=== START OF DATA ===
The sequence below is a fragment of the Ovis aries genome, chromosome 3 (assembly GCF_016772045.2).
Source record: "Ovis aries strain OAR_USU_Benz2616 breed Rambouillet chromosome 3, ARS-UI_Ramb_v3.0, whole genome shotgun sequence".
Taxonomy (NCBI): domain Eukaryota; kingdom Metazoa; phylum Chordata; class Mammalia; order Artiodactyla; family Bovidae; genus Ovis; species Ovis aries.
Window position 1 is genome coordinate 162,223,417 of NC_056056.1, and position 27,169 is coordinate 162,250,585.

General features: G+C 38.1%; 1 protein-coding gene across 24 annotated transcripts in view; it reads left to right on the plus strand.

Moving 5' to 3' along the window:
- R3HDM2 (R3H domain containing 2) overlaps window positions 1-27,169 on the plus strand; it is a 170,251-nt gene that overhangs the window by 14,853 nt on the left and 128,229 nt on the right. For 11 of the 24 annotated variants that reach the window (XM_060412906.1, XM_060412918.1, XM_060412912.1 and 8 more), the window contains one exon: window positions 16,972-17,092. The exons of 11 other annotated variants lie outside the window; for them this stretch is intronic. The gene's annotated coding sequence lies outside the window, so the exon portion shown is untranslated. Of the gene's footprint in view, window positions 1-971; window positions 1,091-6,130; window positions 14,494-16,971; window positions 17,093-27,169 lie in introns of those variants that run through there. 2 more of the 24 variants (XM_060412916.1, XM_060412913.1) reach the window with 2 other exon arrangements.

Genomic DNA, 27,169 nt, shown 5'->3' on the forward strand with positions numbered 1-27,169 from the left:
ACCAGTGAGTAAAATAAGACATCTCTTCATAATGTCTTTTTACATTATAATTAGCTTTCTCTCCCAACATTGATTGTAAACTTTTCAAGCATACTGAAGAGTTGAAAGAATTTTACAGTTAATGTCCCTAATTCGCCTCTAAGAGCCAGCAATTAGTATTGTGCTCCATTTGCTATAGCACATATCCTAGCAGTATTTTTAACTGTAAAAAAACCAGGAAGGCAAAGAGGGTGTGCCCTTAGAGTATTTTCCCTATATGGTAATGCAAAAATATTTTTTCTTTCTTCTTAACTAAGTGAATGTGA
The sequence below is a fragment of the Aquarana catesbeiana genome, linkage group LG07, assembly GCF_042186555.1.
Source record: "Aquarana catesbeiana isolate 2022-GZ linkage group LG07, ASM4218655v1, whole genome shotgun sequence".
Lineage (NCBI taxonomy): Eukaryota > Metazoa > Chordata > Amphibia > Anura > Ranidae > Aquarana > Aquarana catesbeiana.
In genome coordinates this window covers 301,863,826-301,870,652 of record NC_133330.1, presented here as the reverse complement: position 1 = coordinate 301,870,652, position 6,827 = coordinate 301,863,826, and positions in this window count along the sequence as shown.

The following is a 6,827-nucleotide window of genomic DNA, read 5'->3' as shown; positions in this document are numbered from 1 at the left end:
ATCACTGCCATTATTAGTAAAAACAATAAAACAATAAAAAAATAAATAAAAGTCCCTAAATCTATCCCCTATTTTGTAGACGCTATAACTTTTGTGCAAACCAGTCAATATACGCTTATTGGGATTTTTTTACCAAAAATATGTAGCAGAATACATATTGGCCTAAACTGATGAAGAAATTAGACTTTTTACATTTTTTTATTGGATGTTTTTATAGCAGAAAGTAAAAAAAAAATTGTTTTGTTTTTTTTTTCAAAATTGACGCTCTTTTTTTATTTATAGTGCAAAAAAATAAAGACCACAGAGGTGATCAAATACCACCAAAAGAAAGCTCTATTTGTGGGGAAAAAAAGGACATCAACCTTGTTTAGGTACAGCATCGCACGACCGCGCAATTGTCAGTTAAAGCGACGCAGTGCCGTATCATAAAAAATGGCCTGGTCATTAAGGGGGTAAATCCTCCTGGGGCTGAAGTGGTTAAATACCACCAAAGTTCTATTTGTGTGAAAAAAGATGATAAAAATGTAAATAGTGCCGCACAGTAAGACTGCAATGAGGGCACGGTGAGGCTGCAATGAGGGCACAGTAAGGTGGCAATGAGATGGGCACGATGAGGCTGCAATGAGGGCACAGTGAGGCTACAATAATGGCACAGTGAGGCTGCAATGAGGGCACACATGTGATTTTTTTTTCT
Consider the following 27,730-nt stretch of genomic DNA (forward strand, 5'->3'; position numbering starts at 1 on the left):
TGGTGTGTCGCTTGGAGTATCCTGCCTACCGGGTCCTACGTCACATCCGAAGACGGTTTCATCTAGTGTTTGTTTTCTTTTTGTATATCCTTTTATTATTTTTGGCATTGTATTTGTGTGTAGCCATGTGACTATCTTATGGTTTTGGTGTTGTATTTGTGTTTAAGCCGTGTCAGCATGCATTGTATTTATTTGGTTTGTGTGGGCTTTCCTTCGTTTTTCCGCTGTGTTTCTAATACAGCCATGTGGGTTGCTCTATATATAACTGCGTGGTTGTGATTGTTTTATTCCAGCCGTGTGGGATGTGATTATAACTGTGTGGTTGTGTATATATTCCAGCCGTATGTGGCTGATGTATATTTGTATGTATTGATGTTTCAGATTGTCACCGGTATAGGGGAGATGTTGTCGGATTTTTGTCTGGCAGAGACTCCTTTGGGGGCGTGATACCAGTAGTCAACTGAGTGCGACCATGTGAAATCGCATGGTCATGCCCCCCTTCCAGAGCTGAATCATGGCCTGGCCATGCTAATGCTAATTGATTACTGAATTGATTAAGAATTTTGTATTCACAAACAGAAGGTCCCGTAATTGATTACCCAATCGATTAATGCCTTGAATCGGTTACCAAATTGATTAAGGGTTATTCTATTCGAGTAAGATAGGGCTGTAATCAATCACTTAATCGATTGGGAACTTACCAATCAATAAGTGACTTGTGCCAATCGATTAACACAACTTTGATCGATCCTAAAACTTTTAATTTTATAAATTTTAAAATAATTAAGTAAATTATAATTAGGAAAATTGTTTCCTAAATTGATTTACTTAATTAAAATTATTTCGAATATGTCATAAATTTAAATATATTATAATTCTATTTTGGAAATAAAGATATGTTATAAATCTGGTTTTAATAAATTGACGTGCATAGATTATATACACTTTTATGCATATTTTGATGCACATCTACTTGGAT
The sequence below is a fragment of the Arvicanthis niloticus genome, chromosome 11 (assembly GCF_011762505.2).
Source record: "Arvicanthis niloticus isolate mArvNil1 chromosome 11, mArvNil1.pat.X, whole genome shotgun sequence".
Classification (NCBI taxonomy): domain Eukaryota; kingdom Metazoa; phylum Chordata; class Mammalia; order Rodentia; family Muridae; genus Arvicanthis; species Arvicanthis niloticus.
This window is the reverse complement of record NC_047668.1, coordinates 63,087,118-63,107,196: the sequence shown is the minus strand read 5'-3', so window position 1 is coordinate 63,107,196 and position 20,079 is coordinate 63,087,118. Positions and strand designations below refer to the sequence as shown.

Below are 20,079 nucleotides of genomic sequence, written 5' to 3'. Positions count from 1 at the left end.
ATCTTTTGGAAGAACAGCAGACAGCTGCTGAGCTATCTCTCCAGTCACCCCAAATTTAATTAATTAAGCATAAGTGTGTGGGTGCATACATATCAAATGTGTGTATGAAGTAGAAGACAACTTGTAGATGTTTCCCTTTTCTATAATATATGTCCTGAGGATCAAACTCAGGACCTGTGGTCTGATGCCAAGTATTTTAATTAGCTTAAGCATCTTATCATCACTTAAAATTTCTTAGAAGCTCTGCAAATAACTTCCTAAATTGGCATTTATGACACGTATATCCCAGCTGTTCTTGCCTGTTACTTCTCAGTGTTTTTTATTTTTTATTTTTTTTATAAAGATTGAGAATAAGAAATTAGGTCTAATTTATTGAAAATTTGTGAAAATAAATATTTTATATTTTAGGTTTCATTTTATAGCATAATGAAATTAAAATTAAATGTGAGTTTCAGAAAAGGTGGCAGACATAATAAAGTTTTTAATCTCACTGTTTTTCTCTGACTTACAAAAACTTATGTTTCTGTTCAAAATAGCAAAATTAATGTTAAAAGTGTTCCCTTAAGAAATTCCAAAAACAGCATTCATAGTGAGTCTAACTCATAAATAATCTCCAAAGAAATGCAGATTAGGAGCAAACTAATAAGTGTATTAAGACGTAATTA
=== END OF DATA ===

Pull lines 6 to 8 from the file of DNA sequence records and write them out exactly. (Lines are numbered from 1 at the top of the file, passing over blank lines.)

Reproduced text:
Moving 5' to 3' along the window:
- R3HDM2 (R3H domain containing 2) overlaps window positions 1-27,169 on the plus strand; it is a 170,251-nt gene that overhangs the window by 14,853 nt on the left and 128,229 nt on the right. For 11 of the 24 annotated variants that reach the window (XM_060412906.1, XM_060412918.1, XM_060412912.1 and 8 more), the window contains one exon: window positions 16,972-17,092. The exons of 11 other annotated variants lie outside the window; for them this stretch is intronic. The gene's annotated coding sequence lies outside the window, so the exon portion shown is untranslated. Of the gene's footprint in view, window positions 1-971; window positions 1,091-6,130; window positions 14,494-16,971; window positions 17,093-27,169 lie in introns of those variants that run through there. 2 more of the 24 variants (XM_060412916.1, XM_060412913.1) reach the window with 2 other exon arrangements.

Genomic DNA, 27,169 nt, shown 5'->3' on the forward strand with positions numbered 1-27,169 from the left: